Solomon fights no wars, and instead focuses on the splendor of his kingdom. He builds the famous temple, and in addition to moving the irreplaceable Ark into it, he lines the walls of the Holy of Holies with gold, and casts golden 12 foot statues of cherubim to stand beside the Ark. He also builds a palace for himself, a separate palace for Pharaoh’s daughter, and “storage cities.” To maintain control of his territory, Solomon raises an army with a great number of horses and chariots, and casts shields of solid gold.
But Solomon is most famous for wisdom. “And God gave Solomon wisdom and exceedingly great understanding, and largeness of heart like the sand on the seashore….For he was wiser than all men….And men of all nations, from all the kings of the earth who had heard of his wisdom, came to hear the wisdom of Solomon.” (I Kings 4: 29-34)
Among those monarchs attracted by reports of amazing wisdom was the Queen of Sheba.
In the Kebra Nagast, her visit would set in motion a sequence of events that shaped Ethiopia down to the present day.
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graceomalley (author) on April 14, 2011:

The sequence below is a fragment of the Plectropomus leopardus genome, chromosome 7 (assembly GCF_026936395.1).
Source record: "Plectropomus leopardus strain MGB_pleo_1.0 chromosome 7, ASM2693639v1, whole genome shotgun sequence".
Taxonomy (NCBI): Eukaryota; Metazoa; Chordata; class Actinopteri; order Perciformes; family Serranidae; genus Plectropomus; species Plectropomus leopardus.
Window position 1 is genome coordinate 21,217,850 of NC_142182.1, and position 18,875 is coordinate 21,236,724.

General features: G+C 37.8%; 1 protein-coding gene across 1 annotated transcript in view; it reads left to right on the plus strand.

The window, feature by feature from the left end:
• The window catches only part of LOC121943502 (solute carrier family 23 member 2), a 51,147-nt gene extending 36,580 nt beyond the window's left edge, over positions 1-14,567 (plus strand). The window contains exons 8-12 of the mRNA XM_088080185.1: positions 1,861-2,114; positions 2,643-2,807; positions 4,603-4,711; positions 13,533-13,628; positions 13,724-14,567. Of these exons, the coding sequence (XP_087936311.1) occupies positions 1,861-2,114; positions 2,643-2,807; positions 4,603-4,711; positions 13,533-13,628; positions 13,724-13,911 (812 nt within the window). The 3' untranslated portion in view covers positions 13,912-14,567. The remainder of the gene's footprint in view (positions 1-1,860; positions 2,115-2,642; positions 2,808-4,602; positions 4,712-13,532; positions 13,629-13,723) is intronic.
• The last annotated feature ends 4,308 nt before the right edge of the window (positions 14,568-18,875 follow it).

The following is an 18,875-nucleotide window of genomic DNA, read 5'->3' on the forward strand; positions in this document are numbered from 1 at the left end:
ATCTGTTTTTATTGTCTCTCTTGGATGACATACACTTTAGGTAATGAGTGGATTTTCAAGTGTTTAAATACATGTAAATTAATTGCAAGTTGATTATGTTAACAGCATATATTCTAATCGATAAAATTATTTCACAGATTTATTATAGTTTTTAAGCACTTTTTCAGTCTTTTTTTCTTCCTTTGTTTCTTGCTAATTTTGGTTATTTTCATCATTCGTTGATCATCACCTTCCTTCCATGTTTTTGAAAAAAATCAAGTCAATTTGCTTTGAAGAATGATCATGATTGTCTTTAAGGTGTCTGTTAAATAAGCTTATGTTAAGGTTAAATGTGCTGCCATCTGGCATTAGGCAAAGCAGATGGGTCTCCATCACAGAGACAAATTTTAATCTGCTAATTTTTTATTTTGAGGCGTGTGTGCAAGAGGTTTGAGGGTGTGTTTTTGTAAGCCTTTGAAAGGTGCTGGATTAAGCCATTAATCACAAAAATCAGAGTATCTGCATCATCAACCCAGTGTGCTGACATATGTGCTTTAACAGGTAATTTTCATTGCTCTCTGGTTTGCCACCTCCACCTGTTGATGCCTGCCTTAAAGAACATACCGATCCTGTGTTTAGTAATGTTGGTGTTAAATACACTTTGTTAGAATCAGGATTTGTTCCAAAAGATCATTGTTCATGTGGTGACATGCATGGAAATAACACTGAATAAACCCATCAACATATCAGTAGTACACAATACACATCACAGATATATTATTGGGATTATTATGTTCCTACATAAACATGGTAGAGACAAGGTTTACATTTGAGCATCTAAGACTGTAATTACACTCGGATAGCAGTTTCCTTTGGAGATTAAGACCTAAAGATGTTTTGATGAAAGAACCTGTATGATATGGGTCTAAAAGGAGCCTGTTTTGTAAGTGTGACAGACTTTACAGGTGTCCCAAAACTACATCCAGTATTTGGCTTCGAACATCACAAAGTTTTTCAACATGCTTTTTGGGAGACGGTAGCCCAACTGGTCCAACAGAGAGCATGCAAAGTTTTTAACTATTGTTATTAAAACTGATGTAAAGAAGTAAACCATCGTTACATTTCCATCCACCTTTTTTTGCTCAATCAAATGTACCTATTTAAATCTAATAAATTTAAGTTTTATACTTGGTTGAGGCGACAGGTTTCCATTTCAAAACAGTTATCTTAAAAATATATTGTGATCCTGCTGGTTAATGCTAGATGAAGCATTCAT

wingedcentaur-you bring up an important gap here- I didn't explain what the Ark of the Covenant is. The indiana jones movie Raiders of the Lost Ark was about this artifact, though the movie doesn't really explain what it is, only that we can't let the Nazis get it.
The Ark of the Covenant was built shortly after Moses led the Hebrews out of slavery in Egypt. God himself gave Moses directions for the dimensions of the Ark, and the told him which materials to use. It was a rectangular wooden chest a couple of feet long, plated inside and out with gold. Two gold statuettes of angels were mounted on its lid, and it had rings so that it could be carried on poles.